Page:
What was most surprising about the debate, though, was the performance of its presenter, Fox News. Social media feeds suggest that the most conservative of viewers considered the anchors’ questions too hard-hitting. Fox’s regular audience, after all, has come to expect deference to Republican politicians. But led by Megyn Kelly — a graduate of Bethlehem High School and Albany Law School, by the way — the anchors poked at each candidate’s weaknesses, like Kelly calling out Trump for labeling women “fat pigs” and “dogs,” and asking Wisconsin Gov. Scott Walker if his view on abortion was too extreme. “Would you really let a mother die rather than have an abortion?” she asked.
Yes, Megyn Kelly is a neighbor — all of my children are also graduates of Bethlehem High School. It’s hard not to take it just a little bit personally when Donald Trump calls her a “bimbo” (here), but the real question is whether America can tolerate having a man for President who habitually engages in this kind of coarse name-calling and public character assassination. And not far below the surface lurks another, more basic question: Why would anyone resort to name-calling and bullying to put down opposition, if they actually had a message they could present straight-up, and sell?
Smith pointed out that the debate pretty much ignored millennials, then closed with this:
Polls show millennials are overwhelmingly progressive on social issues, like abortion, gun safety, climate change and renewable energy. Only one of those topics was raised by the debate moderators. Both Fox and the GOP seem to be missing a chance to broaden their base.
But it was just the first debate. The next one is almost six weeks away, this time with moderators from CNN. Everybody had better get back to rehearsing in front of the mirror. Glory may await.
The key word there was “seem.” What chance? I’ll give Rex Smith a pass on that one: He’s the newspaper’s editor, and he has to tread close to the middle of the road. But millennials are, first and foremost, concerned about economic issues — jobs, mortgages, health care, student debt, and household debt — as are most Americans. For the President of the United States, performance on those issues is, as they say, where the rubber hits the road. Such issues, however, were M.I.A. on Thursday.
Don’t expect a higher level of discourse in this election cycle on economic issues than we’ve had in the past, even though it is ever more urgently needed. Big money buys candidates, and official policy, and the wealthiest among us are continuing to promote and protect the interests of big money. Let us not forget that the GOP is the political party of big money. It has radically changed as income and wealth have concentrated higher on the income and wealth ladder over the last few decades. The moderate Republicans of the past have been squeezed out as their base — second-tier wealth — has gradually declined.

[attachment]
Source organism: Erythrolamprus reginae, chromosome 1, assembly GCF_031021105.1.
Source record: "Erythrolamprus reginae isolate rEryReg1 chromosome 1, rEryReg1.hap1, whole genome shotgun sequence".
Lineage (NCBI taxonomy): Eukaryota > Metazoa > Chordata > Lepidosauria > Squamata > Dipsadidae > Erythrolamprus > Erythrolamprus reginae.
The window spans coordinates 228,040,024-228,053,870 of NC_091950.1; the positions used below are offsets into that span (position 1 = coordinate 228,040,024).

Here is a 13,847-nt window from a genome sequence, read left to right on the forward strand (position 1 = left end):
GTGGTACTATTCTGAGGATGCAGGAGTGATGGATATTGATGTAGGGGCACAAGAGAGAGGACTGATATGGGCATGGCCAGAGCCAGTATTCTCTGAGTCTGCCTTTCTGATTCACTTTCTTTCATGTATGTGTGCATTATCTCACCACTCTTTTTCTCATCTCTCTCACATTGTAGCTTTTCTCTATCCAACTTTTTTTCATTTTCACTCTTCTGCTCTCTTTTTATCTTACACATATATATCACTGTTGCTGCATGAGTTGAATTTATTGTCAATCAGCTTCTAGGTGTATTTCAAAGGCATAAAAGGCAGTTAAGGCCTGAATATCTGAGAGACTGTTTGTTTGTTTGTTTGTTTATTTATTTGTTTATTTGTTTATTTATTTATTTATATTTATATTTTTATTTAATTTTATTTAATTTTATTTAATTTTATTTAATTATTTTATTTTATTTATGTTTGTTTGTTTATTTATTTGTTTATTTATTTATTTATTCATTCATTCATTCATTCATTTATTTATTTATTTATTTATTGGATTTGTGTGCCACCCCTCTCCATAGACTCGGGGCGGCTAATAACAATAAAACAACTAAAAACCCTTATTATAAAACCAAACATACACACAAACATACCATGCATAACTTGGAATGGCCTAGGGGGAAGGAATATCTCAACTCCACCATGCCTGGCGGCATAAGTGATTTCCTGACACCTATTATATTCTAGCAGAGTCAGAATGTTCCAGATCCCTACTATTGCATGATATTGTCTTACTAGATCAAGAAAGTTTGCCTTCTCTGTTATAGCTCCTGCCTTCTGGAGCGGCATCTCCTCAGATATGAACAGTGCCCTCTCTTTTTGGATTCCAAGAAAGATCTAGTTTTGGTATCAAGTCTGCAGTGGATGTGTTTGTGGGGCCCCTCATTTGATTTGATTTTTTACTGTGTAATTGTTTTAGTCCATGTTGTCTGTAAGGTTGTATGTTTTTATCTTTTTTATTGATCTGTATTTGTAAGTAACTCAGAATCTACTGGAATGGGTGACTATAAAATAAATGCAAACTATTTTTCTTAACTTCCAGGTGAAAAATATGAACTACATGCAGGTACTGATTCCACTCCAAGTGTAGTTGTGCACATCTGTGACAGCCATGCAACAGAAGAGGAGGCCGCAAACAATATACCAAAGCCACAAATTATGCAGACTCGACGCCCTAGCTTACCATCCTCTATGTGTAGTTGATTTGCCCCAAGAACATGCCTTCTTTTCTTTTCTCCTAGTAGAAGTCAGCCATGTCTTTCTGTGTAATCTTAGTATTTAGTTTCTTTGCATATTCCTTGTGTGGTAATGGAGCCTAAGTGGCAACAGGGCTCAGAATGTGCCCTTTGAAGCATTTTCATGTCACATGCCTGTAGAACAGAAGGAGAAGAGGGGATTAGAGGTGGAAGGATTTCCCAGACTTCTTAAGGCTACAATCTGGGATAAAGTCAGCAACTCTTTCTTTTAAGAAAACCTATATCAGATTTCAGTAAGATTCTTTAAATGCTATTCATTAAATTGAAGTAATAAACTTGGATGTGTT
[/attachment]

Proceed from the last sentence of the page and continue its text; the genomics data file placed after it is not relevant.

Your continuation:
It’s a matter of economics. So, how did this warm-up debate look through the eyes of an accomplished, expert economist?
On Friday morning, Paul Krugman weighed in with one of the best social commentaries I have ever seen from him — “From Trump on Down, the Republicans Can’t Be Serious” (here). He began by asking how, despite the supposedly deep field of Republican candidates, Donald Trump ended up leading by such a wide margin:
The answer, according to many of those who didn’t see it coming, is gullibility: People can’t tell the difference between someone who sounds as if he knows what he’s talking about and someone who is actually serious about the issues. And for sure there’s a lot of gullibility out there. But if you ask me, the pundits have been at least as gullible as the public, and still are.
For while it’s true that Mr. Trump is, fundamentally, an absurd figure, so are his rivals. If you pay attention to what any one of them is actually saying, as opposed to how he says it, you discover incoherence and extremism every bit as bad as anything Mr. Trump has to offer. And that’s not an accident: Talking nonsense is what you have to do to get anywhere in today’s Republican Party.
For example, Mr. Trump’s economic views, a sort of mishmash of standard conservative talking points and protectionism, are definitely confused. But is that any worse than Jeb Bush’s deep voodoo, his claim that he could double the underlying growth rate of the American economy? And Mr. Bush’s credibility isn’t helped by his evidence for that claim: the relatively rapid growth Florida experienced during the immense housing bubble that coincided with his time as governor.